Subsequent Offering Period Changes

The SEC adopted several changes to the rules applicable to subsequent offering periods:

  • Elimination of 20-Business Day Time Limit. Current tender offer rules allow a third-party bidder in a tender offer for all of the subject class of securities to include a subsequent offering period during which securities may be tendered and purchased on a rolling or “as tendered” basis if certain conditions are met. The U.S. time limit of 20 business days on the length of a subsequent offering period has often been a source of conflict with non-U.S. regulations because many jurisdictions have subsequent offering periods that extend beyond that timeframe. As a result, the SEC has eliminated the 20 business day time limit. Although not initially proposed, the SEC extended this relief to domestic tender offers as well.
  • Changes to Prompt Payment Rules. The revised rules also allow a bidder in a cross-border tender offer conducted under the Tier II exemptions to “bundle” and pay for securities tendered in the subsequent offering period within 20 business days of the date of tender. However, where local law and practice require a period shorter than 20 business days, payment must be made more quickly than 20 business from the date of tender in order to satisfy U.S. prompt payment requirements.
  • Payment of Interest on Tendered Securities. In some non-U.S. jurisdictions, bidders are legally obligated to pay interest on securities tendered during a subsequent offering period. As the rules currently stand, paying interest on securities tendered during a subsequent offering period would violate U.S. rules. The SEC’s revised rules allow for the payment of interest on securities tendered during a subsequent offering period where such payment is mandated by the law of the relevant foreign jurisdiction.
  • Changes to Rules Relating to “Mix and Match” Offers. The cross-border tender offer rules have also been revised to facilitate “mix and match” cross-border tender offers, where bidders offer a fixed mix of cash and securities in exchange for each target security but permit tendering holders to request a different portion of cash or securities. The revised rules permit the use of separate offset “pools” for securities tendered during initial and subsequent offering periods for cross-border tender offers conducted under Tier II. The amended rules also eliminate the prohibition on a ceiling for the form of consideration offered in a subsequent offering period in a mix and match Tier II offer structure where target security holders are able to elect to receive alternate forms of consideration in the offer.

Terminating Withdrawal Rights

Under U.S. tender offer rules, bidders must ensure that a tender offer remains open and includes withdrawal rights for a prescribed period after a material change in the terms of the offer. Waiving or reducing the minimum acceptance condition is usually considered a material change in the terms of the offer that triggers this requirement. This requirement has come into conflict with laws or practices in certain foreign jurisdictions. The adopting release affirms the SEC’s interpretive position, albeit in modified form, of permitting flexibility for bidders in Tier II cross-border tender offers to waive or reduce a minimum tender condition without providing withdrawal rights if certain conditions are met. The SEC states in the adopting release that the interpretive guidance, as modified in the adopting release, may not be relied upon unless the bidder undertakes not to waive below a simple majority or the percentage threshold required to control the target company under applicable foreign law, if it is greater.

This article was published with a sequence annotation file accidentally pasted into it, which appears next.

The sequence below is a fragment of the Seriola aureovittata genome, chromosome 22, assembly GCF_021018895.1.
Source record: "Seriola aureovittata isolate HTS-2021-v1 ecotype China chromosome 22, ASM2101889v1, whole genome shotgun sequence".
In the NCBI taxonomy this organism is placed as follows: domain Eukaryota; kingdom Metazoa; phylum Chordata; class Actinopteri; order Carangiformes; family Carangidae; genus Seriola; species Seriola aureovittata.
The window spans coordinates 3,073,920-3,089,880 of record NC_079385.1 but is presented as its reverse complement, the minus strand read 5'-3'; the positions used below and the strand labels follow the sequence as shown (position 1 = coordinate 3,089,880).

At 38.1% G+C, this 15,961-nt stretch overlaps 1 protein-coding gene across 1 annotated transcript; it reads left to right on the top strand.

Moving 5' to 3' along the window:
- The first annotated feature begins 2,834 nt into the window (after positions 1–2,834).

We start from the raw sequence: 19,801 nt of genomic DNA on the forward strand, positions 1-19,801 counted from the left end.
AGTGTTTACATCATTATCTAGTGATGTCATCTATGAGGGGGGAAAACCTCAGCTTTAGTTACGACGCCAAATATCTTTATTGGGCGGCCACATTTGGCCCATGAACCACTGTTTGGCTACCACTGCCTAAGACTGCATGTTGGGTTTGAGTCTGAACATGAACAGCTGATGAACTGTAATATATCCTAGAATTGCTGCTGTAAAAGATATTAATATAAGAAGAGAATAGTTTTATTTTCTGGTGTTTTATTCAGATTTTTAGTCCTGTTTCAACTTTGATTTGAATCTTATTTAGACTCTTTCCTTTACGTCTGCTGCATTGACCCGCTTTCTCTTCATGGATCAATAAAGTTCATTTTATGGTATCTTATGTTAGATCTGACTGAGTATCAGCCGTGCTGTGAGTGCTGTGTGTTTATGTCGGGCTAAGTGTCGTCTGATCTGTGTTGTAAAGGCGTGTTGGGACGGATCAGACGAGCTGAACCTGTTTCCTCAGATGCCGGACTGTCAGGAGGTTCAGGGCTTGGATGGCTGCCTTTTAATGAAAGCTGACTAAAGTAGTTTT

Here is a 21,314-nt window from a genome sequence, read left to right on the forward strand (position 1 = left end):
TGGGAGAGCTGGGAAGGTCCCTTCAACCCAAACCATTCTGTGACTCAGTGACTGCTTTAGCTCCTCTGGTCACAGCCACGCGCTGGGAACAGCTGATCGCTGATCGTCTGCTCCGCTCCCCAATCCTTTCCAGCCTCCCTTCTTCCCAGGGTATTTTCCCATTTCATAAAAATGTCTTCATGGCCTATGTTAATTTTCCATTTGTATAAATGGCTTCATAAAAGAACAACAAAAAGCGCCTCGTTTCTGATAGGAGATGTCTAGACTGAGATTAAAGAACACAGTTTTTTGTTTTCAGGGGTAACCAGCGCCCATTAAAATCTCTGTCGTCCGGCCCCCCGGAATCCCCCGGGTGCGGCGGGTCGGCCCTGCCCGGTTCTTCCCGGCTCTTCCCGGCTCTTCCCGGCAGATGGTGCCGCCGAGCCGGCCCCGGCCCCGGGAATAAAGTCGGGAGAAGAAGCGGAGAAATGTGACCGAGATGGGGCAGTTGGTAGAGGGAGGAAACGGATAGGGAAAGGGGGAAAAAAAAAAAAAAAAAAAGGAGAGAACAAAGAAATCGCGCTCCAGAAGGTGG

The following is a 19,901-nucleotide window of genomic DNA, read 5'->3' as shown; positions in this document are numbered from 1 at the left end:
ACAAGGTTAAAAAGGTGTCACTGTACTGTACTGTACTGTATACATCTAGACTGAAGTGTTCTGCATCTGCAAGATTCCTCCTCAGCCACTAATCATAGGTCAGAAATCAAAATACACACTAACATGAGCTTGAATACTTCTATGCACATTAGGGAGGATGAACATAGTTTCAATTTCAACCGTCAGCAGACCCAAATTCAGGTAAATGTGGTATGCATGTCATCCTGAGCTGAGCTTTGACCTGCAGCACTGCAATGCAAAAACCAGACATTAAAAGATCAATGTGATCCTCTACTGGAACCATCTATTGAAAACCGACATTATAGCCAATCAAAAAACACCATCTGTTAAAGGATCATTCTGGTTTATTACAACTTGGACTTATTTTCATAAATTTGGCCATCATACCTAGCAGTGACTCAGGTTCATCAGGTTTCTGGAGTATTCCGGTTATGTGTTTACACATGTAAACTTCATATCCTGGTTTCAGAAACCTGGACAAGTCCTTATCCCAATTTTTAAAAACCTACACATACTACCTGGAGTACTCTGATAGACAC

Early Termination or Voluntary Extension of an Initial Offering Period

Changing the expiration date of a tender offer which has previously been set by the bidder requires notice to target security holders before the initial offering period closes and withdrawal rights terminate. This extension requirement conflicts with the law or practice of some foreign jurisdictions. The SEC has amended the cross-border tender offer rules to codify guidelines set forth in existing staff guidance to permit early termination, subject to specific conditions specified in the rules.

Expanded Availability of Early Commencement

Under existing rules, the ability of a bidder to “early commence” an exchange offer is available only when an exchange offer is subject to Rule 13e-4 or Regulation 14D. The revised rules extend the early commencement option to domestic and foreign exchange offers not subject to Rule 13e-4 or Regulation 14D. These exchange offers may now commence upon the filing of the registration statement registering the offer, subject to certain conditions. Early commencement will be available for Regulation 14E-only offers so long as no securities are purchased until the registration statement is declared effective. The amended rules require offerors to provide withdrawal rights in early commencement offers not subject to Rule 13e-4 or Regulation 14D to the same extent as would otherwise be required.

Beneficial Ownership Reporting by Foreign Institutions

Sections 13(d) and 13(g) of the Exchange Act provide investors and the issuer with beneficial ownership reporting information about accumulations of securities that may have the potential to change or influence the control of the issuer. Forms filed pursuant to these sections are part of the reporting system in place for gathering and disseminating information about the ownership of equity securities. Under the rule revisions adopted by the SEC, certain foreign institutions will be allowed to comply with beneficial ownership reporting requirements by filing on the short-form Schedule 13G, as opposed to Schedule 13D. As would be required of a domestic institution, a foreign institution seeking to file the short-form Schedule 13G at the time it exceeds the beneficial ownership threshold will need to determine its eligibility. The initial eligibility assessment will require a foreign institution to determine whether it is subject to a foreign regulatory scheme that is substantially comparable to the regulatory scheme applicable to the corresponding category of U.S. institutional investor.